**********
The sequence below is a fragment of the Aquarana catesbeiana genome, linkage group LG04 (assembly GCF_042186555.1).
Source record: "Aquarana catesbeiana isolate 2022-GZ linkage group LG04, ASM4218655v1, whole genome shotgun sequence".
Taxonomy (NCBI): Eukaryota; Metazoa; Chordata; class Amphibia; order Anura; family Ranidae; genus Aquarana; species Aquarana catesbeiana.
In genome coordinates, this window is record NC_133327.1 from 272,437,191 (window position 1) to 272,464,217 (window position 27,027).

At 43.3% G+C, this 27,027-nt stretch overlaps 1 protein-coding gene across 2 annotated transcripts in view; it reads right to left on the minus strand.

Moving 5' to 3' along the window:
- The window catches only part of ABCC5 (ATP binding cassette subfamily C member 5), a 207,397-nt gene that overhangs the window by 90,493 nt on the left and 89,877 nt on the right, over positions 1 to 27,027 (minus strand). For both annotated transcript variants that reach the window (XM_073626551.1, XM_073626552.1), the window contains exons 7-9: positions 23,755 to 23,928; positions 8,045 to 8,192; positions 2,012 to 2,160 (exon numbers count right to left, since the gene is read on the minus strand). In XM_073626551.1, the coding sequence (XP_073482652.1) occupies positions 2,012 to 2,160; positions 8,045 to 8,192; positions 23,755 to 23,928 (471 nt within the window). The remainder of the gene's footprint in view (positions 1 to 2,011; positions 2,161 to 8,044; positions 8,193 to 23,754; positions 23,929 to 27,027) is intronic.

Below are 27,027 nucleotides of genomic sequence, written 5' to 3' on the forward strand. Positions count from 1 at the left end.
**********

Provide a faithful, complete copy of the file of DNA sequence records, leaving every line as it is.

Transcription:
The sequence below is a fragment of the Aquarana catesbeiana genome, linkage group LG04 (assembly GCF_042186555.1).
Source record: "Aquarana catesbeiana isolate 2022-GZ linkage group LG04, ASM4218655v1, whole genome shotgun sequence".
Taxonomy (NCBI): Eukaryota; Metazoa; Chordata; class Amphibia; order Anura; family Ranidae; genus Aquarana; species Aquarana catesbeiana.
In genome coordinates, this window is record NC_133327.1 from 272,437,191 (window position 1) to 272,464,217 (window position 27,027).

At 43.3% G+C, this 27,027-nt stretch overlaps 1 protein-coding gene across 2 annotated transcripts in view; it reads right to left on the minus strand.

Moving 5' to 3' along the window:
- The window catches only part of ABCC5 (ATP binding cassette subfamily C member 5), a 207,397-nt gene that overhangs the window by 90,493 nt on the left and 89,877 nt on the right, over positions 1 to 27,027 (minus strand). For both annotated transcript variants that reach the window (XM_073626551.1, XM_073626552.1), the window contains exons 7-9: positions 23,755 to 23,928; positions 8,045 to 8,192; positions 2,012 to 2,160 (exon numbers count right to left, since the gene is read on the minus strand). In XM_073626551.1, the coding sequence (XP_073482652.1) occupies positions 2,012 to 2,160; positions 8,045 to 8,192; positions 23,755 to 23,928 (471 nt within the window). The remainder of the gene's footprint in view (positions 1 to 2,011; positions 2,161 to 8,044; positions 8,193 to 23,754; positions 23,929 to 27,027) is intronic.

Below are 27,027 nucleotides of genomic sequence, written 5' to 3' on the forward strand. Positions count from 1 at the left end.